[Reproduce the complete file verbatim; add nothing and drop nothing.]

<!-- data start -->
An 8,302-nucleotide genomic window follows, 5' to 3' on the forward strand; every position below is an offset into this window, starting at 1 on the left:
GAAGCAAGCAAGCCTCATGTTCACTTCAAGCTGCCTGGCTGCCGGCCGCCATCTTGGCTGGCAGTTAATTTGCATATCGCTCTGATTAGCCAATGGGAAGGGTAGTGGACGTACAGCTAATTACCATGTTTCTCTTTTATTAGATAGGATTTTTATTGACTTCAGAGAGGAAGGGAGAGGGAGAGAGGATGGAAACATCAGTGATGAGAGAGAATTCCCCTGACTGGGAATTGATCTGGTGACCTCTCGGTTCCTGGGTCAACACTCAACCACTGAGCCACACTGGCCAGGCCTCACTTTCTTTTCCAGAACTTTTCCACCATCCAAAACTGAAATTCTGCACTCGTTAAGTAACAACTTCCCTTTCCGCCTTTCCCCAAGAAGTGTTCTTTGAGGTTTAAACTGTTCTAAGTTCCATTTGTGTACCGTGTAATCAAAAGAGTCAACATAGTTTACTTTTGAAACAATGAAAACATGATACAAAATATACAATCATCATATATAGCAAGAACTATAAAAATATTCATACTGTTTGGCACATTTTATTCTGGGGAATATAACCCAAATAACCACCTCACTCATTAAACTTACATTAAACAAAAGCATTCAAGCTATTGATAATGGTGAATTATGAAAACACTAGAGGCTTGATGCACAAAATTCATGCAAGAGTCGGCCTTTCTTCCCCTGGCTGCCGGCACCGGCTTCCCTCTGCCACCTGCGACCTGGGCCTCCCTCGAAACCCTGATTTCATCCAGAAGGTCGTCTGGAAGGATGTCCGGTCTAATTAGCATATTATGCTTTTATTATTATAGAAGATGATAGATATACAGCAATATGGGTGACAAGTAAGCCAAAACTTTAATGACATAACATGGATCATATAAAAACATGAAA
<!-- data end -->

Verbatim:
An 8,302-nucleotide genomic window follows, 5' to 3' on the forward strand; every position below is an offset into this window, starting at 1 on the left:
GAAGCAAGCAAGCCTCATGTTCACTTCAAGCTGCCTGGCTGCCGGCCGCCATCTTGGCTGGCAGTTAATTTGCATATCGCTCTGATTAGCCAATGGGAAGGGTAGTGGACGTACAGCTAATTACCATGTTTCTCTTTTATTAGATAGGATTTTTATTGACTTCAGAGAGGAAGGGAGAGGGAGAGAGGATGGAAACATCAGTGATGAGAGAGAATTCCCCTGACTGGGAATTGATCTGGTGACCTCTCGGTTCCTGGGTCAACACTCAACCACTGAGCCACACTGGCCAGGCCTCACTTTCTTTTCCAGAACTTTTCCACCATCCAAAACTGAAATTCTGCACTCGTTAAGTAACAACTTCCCTTTCCGCCTTTCCCCAAGAAGTGTTCTTTGAGGTTTAAACTGTTCTAAGTTCCATTTGTGTACCGTGTAATCAAAAGAGTCAACATAGTTTACTTTTGAAACAATGAAAACATGATACAAAATATACAATCATCATATATAGCAAGAACTATAAAAATATTCATACTGTTTGGCACATTTTATTCTGGGGAATATAACCCAAATAACCACCTCACTCATTAAACTTACATTAAACAAAAGCATTCAAGCTATTGATAATGGTGAATTATGAAAACACTAGAGGCTTGATGCACAAAATTCATGCAAGAGTCGGCCTTTCTTCCCCTGGCTGCCGGCACCGGCTTCCCTCTGCCACCTGCGACCTGGGCCTCCCTCGAAACCCTGATTTCATCCAGAAGGTCGTCTGGAAGGATGTCCGGTCTAATTAGCATATTATGCTTTTATTATTATAGAAGATGATAGATATACAGCAATATGGGTGACAAGTAAGCCAAAACTTTAATGACATAACATGGATCATATAAAAACATGAAA